Finally, the RAN College at Jervis Bay was forced to discharge 25 percent of their Cadet Midshipmen and, in May 1930 move to FND. There was to be no entry at all in 1931.
Ratings An announcement that applications for free discharge would be accepted had already been made and Commanding Officers had also been directed to submit lists of men who were below standard. It was anticipated, not surprisingly over optimistically, that up to 500 of the 850 required to be made redundant would take advantage of the free discharge offer, coupled with the retrenchment and with the balance accounted for by natural attrition, which was calculated at about 30 men each month. When the cessation of recruiting was taken into account, the goal would therefore be reached until about June 1931.
The freeze in recruiting, which was to last for a little over two years, would result in a shortage of middle to senior experienced ratings five or six years later, in the late 1930s when they would be needed. In the meantime several hundred would have to be sacked.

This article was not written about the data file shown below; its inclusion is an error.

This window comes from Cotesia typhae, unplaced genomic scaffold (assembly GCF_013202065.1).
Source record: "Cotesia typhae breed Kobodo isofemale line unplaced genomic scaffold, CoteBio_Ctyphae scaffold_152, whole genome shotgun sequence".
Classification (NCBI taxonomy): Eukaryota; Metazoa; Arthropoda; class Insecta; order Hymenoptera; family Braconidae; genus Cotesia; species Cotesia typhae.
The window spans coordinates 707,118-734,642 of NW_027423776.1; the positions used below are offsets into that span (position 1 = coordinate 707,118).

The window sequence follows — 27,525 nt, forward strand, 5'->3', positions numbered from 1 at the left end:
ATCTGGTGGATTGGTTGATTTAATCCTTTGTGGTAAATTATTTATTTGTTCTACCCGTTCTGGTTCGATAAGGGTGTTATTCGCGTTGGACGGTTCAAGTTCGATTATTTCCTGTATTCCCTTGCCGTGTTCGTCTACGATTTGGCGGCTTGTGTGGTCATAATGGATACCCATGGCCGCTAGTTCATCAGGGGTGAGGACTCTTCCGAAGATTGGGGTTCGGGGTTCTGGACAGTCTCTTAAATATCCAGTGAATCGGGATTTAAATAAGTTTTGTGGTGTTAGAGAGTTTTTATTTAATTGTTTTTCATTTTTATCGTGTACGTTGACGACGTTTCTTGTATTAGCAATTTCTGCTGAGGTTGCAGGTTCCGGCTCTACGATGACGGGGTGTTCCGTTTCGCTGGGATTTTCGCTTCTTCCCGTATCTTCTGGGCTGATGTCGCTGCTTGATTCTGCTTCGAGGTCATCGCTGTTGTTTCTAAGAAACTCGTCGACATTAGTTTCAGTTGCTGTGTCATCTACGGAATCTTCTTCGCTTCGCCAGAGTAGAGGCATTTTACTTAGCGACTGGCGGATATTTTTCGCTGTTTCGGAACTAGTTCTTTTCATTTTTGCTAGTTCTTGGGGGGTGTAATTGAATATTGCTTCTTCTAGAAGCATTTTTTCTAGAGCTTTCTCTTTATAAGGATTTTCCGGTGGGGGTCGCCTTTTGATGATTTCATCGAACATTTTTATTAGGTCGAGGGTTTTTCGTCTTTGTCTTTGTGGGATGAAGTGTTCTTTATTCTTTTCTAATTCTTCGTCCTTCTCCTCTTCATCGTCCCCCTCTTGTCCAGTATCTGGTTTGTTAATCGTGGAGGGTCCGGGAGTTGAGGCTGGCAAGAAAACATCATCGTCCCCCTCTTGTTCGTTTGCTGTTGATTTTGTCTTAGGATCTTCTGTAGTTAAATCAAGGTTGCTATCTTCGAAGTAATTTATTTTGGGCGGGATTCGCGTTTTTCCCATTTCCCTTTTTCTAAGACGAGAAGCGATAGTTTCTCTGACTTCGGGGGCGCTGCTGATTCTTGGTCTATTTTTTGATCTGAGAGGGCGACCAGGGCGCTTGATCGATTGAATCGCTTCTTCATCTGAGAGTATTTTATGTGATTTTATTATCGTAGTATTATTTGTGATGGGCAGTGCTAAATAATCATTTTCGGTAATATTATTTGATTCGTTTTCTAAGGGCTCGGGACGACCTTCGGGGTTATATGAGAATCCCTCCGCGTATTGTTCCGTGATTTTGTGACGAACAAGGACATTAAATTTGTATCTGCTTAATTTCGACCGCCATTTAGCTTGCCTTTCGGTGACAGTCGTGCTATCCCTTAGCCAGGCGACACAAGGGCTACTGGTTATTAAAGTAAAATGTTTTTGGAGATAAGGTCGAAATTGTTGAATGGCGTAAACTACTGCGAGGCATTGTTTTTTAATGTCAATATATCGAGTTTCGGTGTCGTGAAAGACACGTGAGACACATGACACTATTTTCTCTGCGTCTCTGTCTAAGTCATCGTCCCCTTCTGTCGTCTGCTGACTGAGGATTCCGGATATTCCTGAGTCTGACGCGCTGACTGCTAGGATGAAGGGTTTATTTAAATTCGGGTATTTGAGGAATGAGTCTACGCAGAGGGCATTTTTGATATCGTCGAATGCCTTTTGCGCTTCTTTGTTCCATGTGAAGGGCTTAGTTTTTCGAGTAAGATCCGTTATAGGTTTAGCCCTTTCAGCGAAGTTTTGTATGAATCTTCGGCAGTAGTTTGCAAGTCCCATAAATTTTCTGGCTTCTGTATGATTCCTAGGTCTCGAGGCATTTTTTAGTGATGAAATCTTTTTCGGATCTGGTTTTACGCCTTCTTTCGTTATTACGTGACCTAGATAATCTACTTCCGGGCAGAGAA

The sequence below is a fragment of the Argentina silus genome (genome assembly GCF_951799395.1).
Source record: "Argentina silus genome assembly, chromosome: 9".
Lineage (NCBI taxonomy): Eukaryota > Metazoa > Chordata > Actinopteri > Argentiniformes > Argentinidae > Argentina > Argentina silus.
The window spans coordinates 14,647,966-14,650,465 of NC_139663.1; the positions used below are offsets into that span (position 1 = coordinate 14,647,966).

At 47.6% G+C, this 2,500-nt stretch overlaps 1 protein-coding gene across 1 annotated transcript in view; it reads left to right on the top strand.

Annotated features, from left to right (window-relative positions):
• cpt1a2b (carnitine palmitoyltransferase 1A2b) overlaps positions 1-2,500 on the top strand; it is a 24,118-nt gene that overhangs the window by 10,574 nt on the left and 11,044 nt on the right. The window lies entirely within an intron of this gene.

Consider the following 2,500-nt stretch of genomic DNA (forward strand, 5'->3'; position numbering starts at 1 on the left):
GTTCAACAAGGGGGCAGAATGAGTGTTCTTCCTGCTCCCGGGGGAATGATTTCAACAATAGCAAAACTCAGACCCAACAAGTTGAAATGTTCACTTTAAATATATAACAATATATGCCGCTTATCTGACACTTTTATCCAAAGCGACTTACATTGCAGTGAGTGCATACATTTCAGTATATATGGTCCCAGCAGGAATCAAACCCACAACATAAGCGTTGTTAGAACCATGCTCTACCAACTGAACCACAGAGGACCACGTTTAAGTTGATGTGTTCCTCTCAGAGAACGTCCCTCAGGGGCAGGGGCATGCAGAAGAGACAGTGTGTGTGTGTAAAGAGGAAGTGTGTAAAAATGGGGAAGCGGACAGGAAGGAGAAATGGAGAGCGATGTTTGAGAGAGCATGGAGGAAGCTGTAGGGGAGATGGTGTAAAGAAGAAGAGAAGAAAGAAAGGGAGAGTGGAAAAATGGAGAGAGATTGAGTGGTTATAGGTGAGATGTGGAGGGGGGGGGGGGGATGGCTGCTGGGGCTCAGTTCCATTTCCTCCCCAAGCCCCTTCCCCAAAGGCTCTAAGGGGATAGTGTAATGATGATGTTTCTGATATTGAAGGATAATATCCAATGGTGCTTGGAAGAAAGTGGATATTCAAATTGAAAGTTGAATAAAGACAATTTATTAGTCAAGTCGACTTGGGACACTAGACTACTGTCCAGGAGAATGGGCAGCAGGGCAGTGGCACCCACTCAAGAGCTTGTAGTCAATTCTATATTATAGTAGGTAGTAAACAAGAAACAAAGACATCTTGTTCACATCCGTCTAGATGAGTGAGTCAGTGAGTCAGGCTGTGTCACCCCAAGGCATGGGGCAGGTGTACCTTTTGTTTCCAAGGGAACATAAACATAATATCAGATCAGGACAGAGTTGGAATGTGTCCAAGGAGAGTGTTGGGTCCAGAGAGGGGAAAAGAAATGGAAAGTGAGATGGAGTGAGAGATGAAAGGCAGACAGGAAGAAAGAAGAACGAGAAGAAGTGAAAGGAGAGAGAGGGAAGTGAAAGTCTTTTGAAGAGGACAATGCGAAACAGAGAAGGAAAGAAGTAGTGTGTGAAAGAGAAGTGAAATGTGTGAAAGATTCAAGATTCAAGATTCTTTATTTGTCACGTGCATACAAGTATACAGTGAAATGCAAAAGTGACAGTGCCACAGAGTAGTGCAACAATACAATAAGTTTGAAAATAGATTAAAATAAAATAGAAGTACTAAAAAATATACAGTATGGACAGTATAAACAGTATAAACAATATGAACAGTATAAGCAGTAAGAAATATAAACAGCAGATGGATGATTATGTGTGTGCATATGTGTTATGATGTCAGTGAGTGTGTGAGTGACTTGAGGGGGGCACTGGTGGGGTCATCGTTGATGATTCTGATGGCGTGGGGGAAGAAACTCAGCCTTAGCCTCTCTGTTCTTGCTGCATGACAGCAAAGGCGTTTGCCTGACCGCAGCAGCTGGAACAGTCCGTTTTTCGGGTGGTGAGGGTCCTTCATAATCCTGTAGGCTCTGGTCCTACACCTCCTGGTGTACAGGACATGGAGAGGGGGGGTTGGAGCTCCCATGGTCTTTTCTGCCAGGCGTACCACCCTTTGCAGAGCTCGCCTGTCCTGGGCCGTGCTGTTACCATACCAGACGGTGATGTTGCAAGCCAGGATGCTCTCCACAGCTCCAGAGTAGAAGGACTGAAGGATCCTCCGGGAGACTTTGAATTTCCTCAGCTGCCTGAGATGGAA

Nothing official has survived of the Navy’s methods to reduce the numbers of ratings to be made redundant but the following anecdotal account has a ring of authenticity.
The task of selecting those men to be made redundant fell, as was usually the case when something unpleasant was involved, on individual Divisional Officers. For example, if a particular Division had to be cut by three men in ten, the Divisional Officer would assemble his men, outline the problem and ask for more volunteers to take their free discharge. If enough men then raised their hands the problem was solved. Other Divisional Officers would get their men to write their names on slips of paper and place them in a hat, (making sure that the right name was on the slip,) then draw the names of those to be made redundant from the hat. Another method was to select men on the ‘last in, first out’ principle. Finally, the Divisional Officer might examine his men’s Service Certificates, their employment, character and work skills record, and himself choose those he considered the Service could do without. The methods described were not universally adopted throughout Divisions in the same ship and, although appearing haphazard were probably the best that could be used in fairness and less disruptive to the Service as a whole.